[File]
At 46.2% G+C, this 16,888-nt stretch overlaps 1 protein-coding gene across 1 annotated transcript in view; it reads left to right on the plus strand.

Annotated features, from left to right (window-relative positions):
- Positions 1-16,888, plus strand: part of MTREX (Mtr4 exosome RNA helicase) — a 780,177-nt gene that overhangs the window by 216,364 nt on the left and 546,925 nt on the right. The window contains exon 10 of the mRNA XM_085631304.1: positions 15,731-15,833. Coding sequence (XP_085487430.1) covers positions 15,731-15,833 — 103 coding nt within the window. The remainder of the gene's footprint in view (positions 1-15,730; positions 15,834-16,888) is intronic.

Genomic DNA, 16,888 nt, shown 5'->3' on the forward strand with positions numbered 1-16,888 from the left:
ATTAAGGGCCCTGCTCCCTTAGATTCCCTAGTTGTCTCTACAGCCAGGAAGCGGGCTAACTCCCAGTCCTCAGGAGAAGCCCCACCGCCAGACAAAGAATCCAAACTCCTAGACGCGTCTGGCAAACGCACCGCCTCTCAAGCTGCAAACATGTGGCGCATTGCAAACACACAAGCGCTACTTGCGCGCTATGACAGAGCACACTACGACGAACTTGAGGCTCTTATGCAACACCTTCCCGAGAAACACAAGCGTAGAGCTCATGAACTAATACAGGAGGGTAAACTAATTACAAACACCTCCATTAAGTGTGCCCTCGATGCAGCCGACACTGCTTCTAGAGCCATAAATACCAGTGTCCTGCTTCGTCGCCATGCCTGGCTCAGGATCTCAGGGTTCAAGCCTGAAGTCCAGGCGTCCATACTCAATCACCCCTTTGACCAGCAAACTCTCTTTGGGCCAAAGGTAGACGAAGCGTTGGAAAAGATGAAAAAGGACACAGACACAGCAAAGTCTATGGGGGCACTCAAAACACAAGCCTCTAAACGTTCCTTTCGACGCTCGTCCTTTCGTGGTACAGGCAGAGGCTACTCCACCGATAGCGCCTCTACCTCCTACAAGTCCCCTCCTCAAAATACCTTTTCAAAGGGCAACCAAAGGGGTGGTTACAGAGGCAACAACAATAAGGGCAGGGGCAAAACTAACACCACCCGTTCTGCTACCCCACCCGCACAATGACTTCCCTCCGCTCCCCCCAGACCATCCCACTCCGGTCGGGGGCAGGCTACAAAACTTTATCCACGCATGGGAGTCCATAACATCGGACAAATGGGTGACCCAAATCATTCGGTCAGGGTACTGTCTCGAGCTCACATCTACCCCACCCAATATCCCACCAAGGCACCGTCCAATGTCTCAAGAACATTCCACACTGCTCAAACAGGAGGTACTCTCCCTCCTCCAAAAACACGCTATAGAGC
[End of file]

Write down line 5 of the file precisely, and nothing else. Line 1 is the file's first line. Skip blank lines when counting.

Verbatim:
ATTAAGGGCCCTGCTCCCTTAGATTCCCTAGTTGTCTCTACAGCCAGGAAGCGGGCTAACTCCCAGTCCTCAGGAGAAGCCCCACCGCCAGACAAAGAATCCAAACTCCTAGACGCGTCTGGCAAACGCACCGCCTCTCAAGCTGCAAACATGTGGCGCATTGCAAACACACAAGCGCTACTTGCGCGCTATGACAGAGCACACTACGACGAACTTGAGGCTCTTATGCAACACCTTCCCGAGAAACACAAGCGTAGAGCTCATGAACTAATACAGGAGGGTAAACTAATTACAAACACCTCCATTAAGTGTGCCCTCGATGCAGCCGACACTGCTTCTAGAGCCATAAATACCAGTGTCCTGCTTCGTCGCCATGCCTGGCTCAGGATCTCAGGGTTCAAGCCTGAAGTCCAGGCGTCCATACTCAATCACCCCTTTGACCAGCAAACTCTCTTTGGGCCAAAGGTAGACGAAGCGTTGGAAAAGATGAAAAAGGACACAGACACAGCAAAGTCTATGGGGGCACTCAAAACACAAGCCTCTAAACGTTCCTTTCGACGCTCGTCCTTTCGTGGTACAGGCAGAGGCTACTCCACCGATAGCGCCTCTACCTCCTACAAGTCCCCTCCTCAAAATACCTTTTCAAAGGGCAACCAAAGGGGTGGTTACAGAGGCAACAACAATAAGGGCAGGGGCAAAACTAACACCACCCGTTCTGCTACCCCACCCGCACAATGACTTCCCTCCGCTCCCCCCAGACCATCCCACTCCGGTCGGGGGCAGGCTACAAAACTTTATCCACGCATGGGAGTCCATAACATCGGACAAATGGGTGACCCAAATCATTCGGTCAGGGTACTGTCTCGAGCTCACATCTACCCCACCCAATATCCCACCAAGGCACCGTCCAATGTCTCAAGAACATTCCACACTGCTCAAACAGGAGGTACTCTCCCTCCTCCAAAAACACGCTATAGAGC